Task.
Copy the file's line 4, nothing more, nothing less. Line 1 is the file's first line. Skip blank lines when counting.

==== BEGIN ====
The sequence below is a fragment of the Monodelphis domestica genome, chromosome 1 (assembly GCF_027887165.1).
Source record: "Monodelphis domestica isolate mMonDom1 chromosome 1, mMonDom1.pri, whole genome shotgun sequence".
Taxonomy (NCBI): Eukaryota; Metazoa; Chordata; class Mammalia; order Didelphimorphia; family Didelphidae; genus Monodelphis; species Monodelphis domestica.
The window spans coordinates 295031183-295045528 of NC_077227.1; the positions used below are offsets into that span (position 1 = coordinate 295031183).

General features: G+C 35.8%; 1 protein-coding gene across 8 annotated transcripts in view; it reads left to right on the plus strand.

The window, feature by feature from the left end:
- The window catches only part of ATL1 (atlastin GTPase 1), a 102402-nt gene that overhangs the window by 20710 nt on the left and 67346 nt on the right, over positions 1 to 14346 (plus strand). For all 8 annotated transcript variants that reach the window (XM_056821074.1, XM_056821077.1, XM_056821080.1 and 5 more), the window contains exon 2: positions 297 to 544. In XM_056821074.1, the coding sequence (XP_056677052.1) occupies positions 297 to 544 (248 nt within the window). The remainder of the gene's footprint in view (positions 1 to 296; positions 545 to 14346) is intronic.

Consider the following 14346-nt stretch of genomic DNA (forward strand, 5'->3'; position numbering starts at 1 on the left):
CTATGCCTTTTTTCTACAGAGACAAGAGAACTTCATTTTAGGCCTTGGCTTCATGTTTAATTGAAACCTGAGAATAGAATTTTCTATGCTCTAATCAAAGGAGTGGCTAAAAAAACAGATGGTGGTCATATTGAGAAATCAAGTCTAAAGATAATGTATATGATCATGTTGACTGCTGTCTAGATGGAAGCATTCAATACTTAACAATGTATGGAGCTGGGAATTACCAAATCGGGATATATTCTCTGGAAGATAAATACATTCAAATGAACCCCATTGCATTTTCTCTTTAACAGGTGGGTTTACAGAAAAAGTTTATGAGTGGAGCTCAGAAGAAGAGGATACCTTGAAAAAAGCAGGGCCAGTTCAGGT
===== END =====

The window spans coordinates 295031183-295045528 of NC_077227.1; the positions used below are offsets into that span (position 1 = coordinate 295031183).